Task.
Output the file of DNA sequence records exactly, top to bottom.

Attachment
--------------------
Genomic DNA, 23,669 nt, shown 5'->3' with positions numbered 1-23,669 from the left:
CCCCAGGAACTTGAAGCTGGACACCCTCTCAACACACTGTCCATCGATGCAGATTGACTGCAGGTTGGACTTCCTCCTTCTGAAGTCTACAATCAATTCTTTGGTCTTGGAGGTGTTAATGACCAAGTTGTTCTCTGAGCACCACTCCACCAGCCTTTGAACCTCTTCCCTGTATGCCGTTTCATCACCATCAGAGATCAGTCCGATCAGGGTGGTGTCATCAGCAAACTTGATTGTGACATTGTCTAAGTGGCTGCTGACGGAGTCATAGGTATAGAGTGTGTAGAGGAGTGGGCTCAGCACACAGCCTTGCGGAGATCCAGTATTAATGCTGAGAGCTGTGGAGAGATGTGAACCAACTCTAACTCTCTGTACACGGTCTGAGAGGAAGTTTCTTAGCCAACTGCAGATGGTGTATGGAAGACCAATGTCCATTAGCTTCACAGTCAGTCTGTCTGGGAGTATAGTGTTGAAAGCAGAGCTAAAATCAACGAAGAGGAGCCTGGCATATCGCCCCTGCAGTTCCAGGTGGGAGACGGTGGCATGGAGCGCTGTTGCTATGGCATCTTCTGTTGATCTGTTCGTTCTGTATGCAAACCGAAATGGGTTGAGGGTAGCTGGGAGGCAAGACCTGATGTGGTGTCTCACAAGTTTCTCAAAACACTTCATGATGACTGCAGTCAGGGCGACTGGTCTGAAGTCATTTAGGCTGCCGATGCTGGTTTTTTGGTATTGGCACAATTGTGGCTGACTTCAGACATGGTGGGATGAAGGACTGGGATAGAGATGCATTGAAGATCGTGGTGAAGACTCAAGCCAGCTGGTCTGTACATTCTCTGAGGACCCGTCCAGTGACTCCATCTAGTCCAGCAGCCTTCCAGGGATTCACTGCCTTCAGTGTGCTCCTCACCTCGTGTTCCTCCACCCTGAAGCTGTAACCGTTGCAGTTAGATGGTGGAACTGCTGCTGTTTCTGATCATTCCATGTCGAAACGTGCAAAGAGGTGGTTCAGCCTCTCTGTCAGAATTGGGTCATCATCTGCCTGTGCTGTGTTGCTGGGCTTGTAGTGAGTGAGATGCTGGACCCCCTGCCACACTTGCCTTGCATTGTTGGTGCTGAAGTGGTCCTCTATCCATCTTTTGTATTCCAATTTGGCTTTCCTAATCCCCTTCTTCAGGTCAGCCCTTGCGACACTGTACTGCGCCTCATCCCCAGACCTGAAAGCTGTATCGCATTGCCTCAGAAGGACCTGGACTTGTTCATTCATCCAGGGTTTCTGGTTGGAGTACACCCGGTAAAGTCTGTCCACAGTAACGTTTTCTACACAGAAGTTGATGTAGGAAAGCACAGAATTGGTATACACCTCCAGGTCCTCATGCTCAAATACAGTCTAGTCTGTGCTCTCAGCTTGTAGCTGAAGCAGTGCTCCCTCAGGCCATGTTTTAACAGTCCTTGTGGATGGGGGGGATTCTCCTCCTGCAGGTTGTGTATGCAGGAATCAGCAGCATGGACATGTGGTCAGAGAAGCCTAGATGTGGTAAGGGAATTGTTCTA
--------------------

Genomic DNA, 23,669 nt, shown 5'->3' with positions numbered 1-23,669 from the left:
CCCCAGGAACTTGAAGCTGGACACCCTCTCAACACACTGTCCATCGATGCAGATTGACTGCAGGTTGGACTTCCTCCTTCTGAAGTCTACAATCAATTCTTTGGTCTTGGAGGTGTTAATGACCAAGTTGTTCTCTGAGCACCACTCCACCAGCCTTTGAACCTCTTCCCTGTATGCCGTTTCATCACCATCAGAGATCAGTCCGATCAGGGTGGTGTCATCAGCAAACTTGATTGTGACATTGTCTAAGTGGCTGCTGACGGAGTCATAGGTATAGAGTGTGTAGAGGAGTGGGCTCAGCACACAGCCTTGCGGAGATCCAGTATTAATGCTGAGAGCTGTGGAGAGATGTGAACCAACTCTAACTCTCTGTACACGGTCTGAGAGGAAGTTTCTTAGCCAACTGCAGATGGTGTATGGAAGACCAATGTCCATTAGCTTCACAGTCAGTCTGTCTGGGAGTATAGTGTTGAAAGCAGAGCTAAAATCAACGAAGAGGAGCCTGGCATATCGCCCCTGCAGTTCCAGGTGGGAGACGGTGGCATGGAGCGCTGTTGCTATGGCATCTTCTGTTGATCTGTTCGTTCTGTATGCAAACCGAAATGGGTTGAGGGTAGCTGGGAGGCAAGACCTGATGTGGTGTCTCACAAGTTTCTCAAAACACTTCATGATGACTGCAGTCAGGGCGACTGGTCTGAAGTCATTTAGGCTGCCGATGCTGGTTTTTTGGTATTGGCACAATTGTGGCTGACTTCAGACATGGTGGGATGAAGGACTGGGATAGAGATGCATTGAAGATCGTGGTGAAGACTCAAGCCAGCTGGTCTGTACATTCTCTGAGGACCCGTCCAGTGACTCCATCTAGTCCAGCAGCCTTCCAGGGATTCACTGCCTTCAGTGTGCTCCTCACCTCGTGTTCCTCCACCCTGAAGCTGTAACCGTTGCAGTTAGATGGTGGAACTGCTGCTGTTTCTGATCATTCCATGTCGAAACGTGCAAAGAGGTGGTTCAGCCTCTCTGTCAGAATTGGGTCATCATCTGCCTGTGCTGTGTTGCTGGGCTTGTAGTGAGTGAGATGCTGGACCCCCTGCCACACTTGCCTTGCATTGTTGGTGCTGAAGTGGTCCTCTATCCATCTTTTGTATTCCAATTTGGCTTTCCTAATCCCCTTCTTCAGGTCAGCCCTTGCGACACTGTACTGCGCCTCATCCCCAGACCTGAAAGCTGTATCGCATTGCCTCAGAAGGACCTGGACTTGTTCATTCATCCAGGGTTTCTGGTTGGAGTACACCCGGTAAAGTCTGTCCACAGTAACGTTTTCTACACAGAAGTTGATGTAGGAAAGCACAGAATTGGTATACACCTCCAGGTCCTCATGCTCAAATACAGTCTAGTCTGTGCTCTCAGCTTGTAGCTGAAGCAGTGCTCCCTCAGGCCATGTTTTAACAGTCCTTGTGGATGGGGGGGATTCTCCTCCTGCAGGTTGTGTATGCAGGAATCAGCAGCATGGACATGTGGTCAGAGAAGCCTAGATGTGGTAAGGGAATTGTTCTA